Having read Frederick Taylor's fast-moving and extremely informative 'Dresden,' I was looking forward to his latest book on that icon of the Cold War - the Berlin Wall. I was not disappointed.

The story of the Wall is not quite as linear as that of Dresden, in which events moved inexorably towards the horrific fire-bombing. Rather, there are three acts: the lead up to the construction of the Wall in 1961; the Wall years; the endgame, 1989.

From the start, the book builds with excitement as it is becomes clear that GDR leader Ulbricht, supported by Security Secretary Honecker, will prevail against the preference of (the surprisingly rational) Khrushchev and be allowed to imprison his own people (who were fleeing in huge numbers). Amazingly, all this was not clear to Western security services.

At the beginning of the 'Wall years' there is a slowing of pace as West Germany and the world come to grips with what has happened right under their noses, and in defiance of the four-power Potsdam Agreement. But it doesn't take long for the excitement to rise again with the escape attempts and the first death. The unravelling of Soviet power that leads to the eventual dismantling of the Wall seems, in the end, to be a closing chapter of the Second World War rather than of the Berlin Wall itself.

Taylor's strength as a historian and storyteller is his ability to weave a great deal of minutely researched detail into a highly readable, very accessible tale. The book taught me an astonishing amount, even though I lived through much of this saga. But it was a pleasure, never a chore.

This book is highly recommended for those who wish to more fully understand a frightening period of recent history.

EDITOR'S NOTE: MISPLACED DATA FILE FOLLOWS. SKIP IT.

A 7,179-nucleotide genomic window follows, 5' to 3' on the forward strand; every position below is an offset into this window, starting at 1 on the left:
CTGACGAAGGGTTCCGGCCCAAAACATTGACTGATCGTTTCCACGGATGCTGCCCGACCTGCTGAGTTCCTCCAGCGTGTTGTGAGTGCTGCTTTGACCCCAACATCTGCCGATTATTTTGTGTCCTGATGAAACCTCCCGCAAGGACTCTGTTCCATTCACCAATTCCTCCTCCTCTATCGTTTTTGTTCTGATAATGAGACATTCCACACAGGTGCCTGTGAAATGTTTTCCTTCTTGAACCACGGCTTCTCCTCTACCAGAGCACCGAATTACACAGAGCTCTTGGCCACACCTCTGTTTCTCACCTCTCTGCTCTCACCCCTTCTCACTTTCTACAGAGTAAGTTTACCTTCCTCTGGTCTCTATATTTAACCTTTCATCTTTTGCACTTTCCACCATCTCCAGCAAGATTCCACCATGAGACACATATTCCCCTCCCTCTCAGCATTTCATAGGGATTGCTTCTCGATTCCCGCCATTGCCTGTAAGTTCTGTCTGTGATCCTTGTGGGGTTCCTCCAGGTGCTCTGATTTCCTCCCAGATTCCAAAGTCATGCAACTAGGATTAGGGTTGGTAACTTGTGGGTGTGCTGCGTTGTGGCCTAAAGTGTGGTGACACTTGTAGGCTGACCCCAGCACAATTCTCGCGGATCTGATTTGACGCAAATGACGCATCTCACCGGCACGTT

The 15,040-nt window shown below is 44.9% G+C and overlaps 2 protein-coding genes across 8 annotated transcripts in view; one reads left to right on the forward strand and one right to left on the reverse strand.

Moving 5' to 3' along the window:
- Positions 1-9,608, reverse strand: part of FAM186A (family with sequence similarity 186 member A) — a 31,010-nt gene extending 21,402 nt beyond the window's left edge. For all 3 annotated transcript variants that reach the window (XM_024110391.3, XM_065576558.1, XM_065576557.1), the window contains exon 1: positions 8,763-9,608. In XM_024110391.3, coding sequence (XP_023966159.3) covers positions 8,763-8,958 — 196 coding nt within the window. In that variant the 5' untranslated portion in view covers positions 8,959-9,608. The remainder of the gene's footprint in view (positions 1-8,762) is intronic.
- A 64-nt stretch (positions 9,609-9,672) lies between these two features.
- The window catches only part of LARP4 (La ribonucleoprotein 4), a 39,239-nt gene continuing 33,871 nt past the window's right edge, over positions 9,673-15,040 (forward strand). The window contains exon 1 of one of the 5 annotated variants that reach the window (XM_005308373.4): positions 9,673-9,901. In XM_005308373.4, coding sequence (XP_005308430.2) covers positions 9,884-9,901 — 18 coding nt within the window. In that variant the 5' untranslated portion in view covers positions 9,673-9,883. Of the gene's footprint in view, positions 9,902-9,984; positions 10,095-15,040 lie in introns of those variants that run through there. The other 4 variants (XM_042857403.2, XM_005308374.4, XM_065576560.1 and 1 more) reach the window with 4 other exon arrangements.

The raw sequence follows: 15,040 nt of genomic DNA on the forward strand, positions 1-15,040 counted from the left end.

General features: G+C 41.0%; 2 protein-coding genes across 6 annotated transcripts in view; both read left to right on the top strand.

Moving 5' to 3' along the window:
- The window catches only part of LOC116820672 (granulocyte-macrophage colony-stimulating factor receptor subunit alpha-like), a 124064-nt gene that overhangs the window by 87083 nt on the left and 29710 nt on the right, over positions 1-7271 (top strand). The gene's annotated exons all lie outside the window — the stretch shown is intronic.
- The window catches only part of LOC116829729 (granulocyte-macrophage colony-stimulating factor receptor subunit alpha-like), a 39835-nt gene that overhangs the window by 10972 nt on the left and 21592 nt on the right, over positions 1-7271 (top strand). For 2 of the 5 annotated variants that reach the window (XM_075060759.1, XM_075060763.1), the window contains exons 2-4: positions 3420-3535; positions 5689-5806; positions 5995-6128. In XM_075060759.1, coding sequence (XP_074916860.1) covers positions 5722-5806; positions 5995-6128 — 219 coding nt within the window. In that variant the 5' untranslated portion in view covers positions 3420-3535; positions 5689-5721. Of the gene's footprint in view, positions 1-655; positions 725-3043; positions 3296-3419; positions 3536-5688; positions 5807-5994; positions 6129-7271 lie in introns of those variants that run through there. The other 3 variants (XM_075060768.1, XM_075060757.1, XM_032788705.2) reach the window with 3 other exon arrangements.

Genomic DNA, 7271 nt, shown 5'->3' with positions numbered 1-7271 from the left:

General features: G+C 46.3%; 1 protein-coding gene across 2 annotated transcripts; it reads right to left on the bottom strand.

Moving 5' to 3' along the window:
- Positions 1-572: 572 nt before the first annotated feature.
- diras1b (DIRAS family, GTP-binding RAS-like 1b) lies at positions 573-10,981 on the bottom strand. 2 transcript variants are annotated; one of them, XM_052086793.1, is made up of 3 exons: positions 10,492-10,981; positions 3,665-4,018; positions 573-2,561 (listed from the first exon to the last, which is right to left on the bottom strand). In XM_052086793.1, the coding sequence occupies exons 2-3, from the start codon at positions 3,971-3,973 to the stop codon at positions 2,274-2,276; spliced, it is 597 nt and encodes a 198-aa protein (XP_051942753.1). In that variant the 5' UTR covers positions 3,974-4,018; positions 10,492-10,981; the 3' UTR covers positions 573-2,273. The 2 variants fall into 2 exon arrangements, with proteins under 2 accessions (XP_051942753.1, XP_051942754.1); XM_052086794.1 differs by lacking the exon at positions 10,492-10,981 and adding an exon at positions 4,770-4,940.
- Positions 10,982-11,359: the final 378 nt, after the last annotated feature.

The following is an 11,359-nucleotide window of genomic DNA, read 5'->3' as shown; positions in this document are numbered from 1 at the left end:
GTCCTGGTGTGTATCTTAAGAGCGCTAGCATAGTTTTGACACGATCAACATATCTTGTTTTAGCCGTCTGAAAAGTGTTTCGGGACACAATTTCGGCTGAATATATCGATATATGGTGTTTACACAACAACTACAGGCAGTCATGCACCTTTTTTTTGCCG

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7 of 8 people found the following review helpful By Simon on 25 Nov. 2007
Format: Paperback
Frederick Taylor's book is a superb social and political history of the concrete wall that divided the people of East and West Berlin from 1961 to 1989.

This is a fascinating subject. For most of my lifetime up to the fall of the Wall eighteen years ago, a part of Europe not so far from home ran along the lines of a truly authentic Orwellian dictatorship. The notorious East German secret police (the Ministry for State Security or `Stasi') spied, poked and pried into the lives of every single citizen, looking for and punishing any form of dissent against the regime. Even in the Soviet Union, the DDR's `motherland', the ratio of `watched' to `watchers' was never anywhere near as high.

At the end of the Second World War, West Berlin was occupied by the British, French and Americans, with the Soviet Union looking after the East of the city. Shortly afterwards, the border between Soviet-occupied East Germany and the newly proclaimed Republic of West Germany was drawn several miles to the West. Effectively, West Berlin became a `capitalist' island in a communist sea. The Wall was erected around West Berlin in 1961 to stem the flow of East German defectors, hitherto able to permanently vacate life in the 'East' by simply crossing the city. The leaders of the DDR and their Soviet backers claimed at the time that they were trying to prevent 'Westerners' from crossing over to buy cheap Eastern goods but, with defections across the porous border running into thousands every week, it was clear what the real intention was.

Taylor's book charts the history of events leading up to the building of the Wall, subsequent efforts to broker a compromise and the eventual decline of the DDR leading to the toppling of the Wall and German reunification.